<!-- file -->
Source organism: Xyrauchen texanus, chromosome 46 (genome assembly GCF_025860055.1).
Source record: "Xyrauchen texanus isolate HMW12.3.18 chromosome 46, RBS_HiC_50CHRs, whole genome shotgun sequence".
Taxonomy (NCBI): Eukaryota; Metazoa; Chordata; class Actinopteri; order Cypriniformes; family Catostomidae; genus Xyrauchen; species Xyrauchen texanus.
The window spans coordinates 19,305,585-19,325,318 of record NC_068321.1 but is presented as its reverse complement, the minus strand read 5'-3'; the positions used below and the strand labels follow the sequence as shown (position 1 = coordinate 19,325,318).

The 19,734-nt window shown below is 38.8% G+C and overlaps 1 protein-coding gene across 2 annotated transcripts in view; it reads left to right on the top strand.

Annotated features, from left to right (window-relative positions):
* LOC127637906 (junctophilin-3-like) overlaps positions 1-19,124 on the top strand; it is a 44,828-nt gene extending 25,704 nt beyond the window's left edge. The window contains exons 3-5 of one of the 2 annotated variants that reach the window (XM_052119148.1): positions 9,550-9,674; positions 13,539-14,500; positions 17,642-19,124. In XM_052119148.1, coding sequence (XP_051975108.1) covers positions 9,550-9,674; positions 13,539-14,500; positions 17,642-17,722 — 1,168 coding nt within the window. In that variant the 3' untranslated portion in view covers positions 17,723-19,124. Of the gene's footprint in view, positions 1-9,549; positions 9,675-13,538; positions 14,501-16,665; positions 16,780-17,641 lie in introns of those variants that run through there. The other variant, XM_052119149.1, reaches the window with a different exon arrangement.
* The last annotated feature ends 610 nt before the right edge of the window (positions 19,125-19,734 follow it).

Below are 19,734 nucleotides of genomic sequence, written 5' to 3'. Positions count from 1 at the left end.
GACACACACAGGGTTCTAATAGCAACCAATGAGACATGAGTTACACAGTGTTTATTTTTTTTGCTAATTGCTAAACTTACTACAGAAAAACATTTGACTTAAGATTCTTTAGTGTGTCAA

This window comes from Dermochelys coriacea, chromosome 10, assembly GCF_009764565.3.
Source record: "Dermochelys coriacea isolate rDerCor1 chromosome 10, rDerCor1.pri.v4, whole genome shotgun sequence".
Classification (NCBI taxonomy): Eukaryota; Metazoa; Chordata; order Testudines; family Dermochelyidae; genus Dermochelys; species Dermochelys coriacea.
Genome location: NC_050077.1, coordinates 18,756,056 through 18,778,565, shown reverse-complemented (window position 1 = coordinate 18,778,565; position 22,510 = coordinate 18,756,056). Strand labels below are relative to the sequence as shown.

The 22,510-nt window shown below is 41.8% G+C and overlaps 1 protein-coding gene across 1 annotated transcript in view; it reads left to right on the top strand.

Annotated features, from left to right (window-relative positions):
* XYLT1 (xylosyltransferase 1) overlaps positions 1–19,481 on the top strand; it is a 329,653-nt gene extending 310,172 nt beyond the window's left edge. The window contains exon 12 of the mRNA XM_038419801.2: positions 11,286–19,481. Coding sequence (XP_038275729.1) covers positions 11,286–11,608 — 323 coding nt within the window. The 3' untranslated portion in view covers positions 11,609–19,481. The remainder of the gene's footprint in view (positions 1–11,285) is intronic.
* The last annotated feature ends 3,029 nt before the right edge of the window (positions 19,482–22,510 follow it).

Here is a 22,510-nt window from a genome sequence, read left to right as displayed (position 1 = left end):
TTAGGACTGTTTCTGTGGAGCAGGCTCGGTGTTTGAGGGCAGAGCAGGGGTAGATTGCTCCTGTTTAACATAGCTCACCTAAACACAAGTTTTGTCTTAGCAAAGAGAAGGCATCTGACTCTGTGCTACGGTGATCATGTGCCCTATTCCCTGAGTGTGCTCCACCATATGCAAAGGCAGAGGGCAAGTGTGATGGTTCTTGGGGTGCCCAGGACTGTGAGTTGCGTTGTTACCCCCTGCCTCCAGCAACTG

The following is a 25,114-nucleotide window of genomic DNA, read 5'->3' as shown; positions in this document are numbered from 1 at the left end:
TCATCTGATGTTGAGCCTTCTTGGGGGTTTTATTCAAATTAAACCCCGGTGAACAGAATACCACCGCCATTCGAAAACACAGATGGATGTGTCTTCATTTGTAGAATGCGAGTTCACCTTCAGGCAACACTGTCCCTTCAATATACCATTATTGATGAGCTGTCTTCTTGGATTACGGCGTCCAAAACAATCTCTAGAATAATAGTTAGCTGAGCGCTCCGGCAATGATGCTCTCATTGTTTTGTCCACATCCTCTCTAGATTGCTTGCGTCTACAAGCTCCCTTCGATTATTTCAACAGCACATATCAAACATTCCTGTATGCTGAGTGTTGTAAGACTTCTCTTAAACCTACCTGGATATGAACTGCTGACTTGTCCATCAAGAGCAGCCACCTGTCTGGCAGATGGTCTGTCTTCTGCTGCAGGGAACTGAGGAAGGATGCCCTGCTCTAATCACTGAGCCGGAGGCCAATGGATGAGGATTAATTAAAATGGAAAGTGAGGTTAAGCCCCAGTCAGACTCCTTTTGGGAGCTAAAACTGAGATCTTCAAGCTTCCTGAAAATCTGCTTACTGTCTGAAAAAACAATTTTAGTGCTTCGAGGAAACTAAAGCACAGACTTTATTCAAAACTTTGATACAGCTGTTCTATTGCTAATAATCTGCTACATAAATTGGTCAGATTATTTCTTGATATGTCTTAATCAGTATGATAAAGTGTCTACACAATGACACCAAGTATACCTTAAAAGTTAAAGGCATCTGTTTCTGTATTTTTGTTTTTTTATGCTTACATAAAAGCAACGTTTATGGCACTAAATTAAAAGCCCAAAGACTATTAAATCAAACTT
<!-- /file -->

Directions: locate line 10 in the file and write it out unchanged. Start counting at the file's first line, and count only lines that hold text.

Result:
GACACACACAGGGTTCTAATAGCAACCAATGAGACATGAGTTACACAGTGTTTATTTTTTTTGCTAATTGCTAAACTTACTACAGAAAAACATTTGACTTAAGATTCTTTAGTGTGTCAA